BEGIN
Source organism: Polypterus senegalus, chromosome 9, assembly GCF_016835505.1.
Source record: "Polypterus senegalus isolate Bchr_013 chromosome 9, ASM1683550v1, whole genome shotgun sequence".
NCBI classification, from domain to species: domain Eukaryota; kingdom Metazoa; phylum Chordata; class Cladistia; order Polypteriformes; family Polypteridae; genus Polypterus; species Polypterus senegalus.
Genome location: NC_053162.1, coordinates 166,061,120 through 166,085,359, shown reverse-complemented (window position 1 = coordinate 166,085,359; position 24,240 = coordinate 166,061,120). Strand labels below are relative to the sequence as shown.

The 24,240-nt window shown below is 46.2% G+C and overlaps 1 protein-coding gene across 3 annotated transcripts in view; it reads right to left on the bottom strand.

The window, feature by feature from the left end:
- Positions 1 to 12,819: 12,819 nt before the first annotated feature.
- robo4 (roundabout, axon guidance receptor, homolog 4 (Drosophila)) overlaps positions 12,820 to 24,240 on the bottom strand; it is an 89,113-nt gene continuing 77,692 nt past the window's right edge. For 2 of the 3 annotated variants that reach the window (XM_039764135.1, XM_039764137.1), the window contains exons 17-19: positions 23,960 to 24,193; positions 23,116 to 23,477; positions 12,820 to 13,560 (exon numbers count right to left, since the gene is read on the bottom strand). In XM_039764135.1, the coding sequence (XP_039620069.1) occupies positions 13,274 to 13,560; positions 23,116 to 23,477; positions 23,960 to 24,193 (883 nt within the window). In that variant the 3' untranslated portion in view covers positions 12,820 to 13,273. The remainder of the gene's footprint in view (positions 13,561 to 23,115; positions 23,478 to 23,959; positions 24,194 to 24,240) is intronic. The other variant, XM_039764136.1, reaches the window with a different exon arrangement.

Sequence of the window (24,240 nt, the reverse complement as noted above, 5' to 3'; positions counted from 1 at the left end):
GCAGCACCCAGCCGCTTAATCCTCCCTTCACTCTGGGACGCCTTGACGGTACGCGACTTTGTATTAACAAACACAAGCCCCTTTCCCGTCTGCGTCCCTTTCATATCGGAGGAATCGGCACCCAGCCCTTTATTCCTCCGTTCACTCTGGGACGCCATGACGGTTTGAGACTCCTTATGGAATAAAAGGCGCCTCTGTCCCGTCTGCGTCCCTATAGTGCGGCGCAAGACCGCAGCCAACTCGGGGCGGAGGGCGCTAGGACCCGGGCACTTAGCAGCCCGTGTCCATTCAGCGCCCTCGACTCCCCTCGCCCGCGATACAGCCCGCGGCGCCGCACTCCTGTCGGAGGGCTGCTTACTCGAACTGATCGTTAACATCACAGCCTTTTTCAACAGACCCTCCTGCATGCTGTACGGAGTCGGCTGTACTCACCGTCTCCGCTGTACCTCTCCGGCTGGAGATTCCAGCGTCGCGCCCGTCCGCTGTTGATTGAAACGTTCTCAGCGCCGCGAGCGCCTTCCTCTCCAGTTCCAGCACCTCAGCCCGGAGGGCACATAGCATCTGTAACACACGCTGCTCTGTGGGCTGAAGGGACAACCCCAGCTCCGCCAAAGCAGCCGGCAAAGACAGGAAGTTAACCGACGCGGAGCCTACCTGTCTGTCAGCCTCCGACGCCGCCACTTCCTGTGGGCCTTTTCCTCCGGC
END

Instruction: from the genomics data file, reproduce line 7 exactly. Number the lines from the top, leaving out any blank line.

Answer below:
- Positions 1 to 12,819: 12,819 nt before the first annotated feature.